I have to tell you, I'm simply dying for the next season of Mad Men. I have been enchanted with the show since it began.

Besides being seduced by the odd sense of nostalgia it induces in me (which is strange as it's an era I only know through old movies and my mother's Super-8 films), I am totally intrigued by the idea of masculinity during this time; men who smoked and drank at work and had sex on their lunch breaks.

Men who knew how to unhook garter belts and stockings. Men who loved hanging out with their buddies but always (eventually) went home to their wives.

Once while we were watching, I jokingly asked my mad man, "Don't you kind of wish that things were still that way?" to which he quite seriously replied, "Yes."

Let's just state the obvious: I'm hardly the picture-perfect "wifey." For starters, I'm not a fan of the word "wife" at all (thankfully, my partner in crime doesn't associate with the word "husband" either). I'm also slightly sheepish about the fact that I have never – not once – done his laundry.

I certainly don't spend my weekends scrubbing toilets or pressing shirts. It's a special treat if I manage to have food waiting on the table when he gets home. In fact, more often then not, my partner is the one who has cleaned up and has dinner ready for me.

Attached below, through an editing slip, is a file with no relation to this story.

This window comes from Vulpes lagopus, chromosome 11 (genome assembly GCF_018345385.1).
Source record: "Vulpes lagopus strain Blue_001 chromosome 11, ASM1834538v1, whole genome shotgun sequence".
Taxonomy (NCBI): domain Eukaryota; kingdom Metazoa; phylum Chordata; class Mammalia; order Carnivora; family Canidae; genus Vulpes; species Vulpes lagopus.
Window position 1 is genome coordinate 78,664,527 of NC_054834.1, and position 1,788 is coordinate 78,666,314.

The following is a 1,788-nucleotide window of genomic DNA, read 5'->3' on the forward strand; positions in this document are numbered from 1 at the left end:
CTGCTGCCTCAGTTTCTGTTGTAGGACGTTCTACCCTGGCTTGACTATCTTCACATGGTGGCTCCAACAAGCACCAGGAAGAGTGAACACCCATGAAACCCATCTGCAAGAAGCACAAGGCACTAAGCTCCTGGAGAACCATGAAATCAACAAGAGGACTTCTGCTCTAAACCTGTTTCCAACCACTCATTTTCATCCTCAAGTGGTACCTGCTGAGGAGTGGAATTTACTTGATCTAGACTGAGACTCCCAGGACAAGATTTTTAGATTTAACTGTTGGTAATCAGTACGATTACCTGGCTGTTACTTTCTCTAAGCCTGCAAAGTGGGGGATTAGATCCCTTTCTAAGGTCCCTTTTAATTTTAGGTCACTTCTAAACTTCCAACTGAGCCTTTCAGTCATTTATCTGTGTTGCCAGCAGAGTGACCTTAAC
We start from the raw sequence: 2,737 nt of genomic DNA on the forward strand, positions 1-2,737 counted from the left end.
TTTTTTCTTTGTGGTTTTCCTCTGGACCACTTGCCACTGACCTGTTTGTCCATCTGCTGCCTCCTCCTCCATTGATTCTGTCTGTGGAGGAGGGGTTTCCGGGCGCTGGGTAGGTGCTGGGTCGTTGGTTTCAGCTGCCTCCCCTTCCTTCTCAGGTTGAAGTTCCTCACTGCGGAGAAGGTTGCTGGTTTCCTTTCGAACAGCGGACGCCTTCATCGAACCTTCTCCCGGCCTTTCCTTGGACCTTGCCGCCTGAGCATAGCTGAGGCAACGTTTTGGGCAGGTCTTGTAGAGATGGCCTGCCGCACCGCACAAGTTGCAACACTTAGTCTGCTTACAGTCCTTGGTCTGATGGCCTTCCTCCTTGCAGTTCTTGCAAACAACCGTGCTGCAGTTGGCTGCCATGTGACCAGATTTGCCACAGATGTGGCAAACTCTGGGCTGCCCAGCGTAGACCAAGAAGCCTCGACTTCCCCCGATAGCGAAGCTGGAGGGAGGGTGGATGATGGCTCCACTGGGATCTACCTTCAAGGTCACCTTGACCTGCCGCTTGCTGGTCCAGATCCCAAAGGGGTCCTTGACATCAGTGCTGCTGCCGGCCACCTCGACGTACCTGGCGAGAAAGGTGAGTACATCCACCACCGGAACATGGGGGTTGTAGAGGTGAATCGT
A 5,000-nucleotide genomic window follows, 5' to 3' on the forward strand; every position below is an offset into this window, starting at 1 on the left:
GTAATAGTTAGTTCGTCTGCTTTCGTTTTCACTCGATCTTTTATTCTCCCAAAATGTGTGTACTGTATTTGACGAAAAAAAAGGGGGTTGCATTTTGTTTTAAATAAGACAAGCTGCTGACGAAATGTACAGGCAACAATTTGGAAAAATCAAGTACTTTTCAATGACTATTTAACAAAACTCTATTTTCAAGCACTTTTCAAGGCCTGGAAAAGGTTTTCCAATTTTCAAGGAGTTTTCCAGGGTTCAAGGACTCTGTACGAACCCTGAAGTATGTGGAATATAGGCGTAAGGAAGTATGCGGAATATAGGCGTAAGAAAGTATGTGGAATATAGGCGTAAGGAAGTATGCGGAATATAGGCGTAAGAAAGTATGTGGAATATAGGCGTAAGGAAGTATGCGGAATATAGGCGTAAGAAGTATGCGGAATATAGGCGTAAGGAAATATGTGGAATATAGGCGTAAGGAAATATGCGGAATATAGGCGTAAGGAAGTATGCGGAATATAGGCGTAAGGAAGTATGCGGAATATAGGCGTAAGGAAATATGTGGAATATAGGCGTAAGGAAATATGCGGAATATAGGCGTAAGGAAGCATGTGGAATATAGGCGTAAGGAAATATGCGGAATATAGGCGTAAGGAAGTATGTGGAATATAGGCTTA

And then it dawned on me: I work late, need solitude, get grumpy when I haven't eaten, and (kind of) expect romance to be according to my whims. I'm a tad embarrassed to admit that I may be living the life of a 1960s man.

While I'm not sure if this is what feminists meant by "equal opportunity," a small part of me is delighted to realize this is something that could only occur in a post-feminist world. The fact is my partner didn't choose me for being a good homemaker any more than I chose him to be a good "provider."

And I know there are lots more hard-working women out there who are exactly like me.

So while I may never bring myself to do his laundry and the kitchen floor will never be clean enough for you to eat off it, I promise I'll never expect flowers on Valentine's Day, I'll never want gold baubles over a hand written note and I'll always be able to make a mean martini.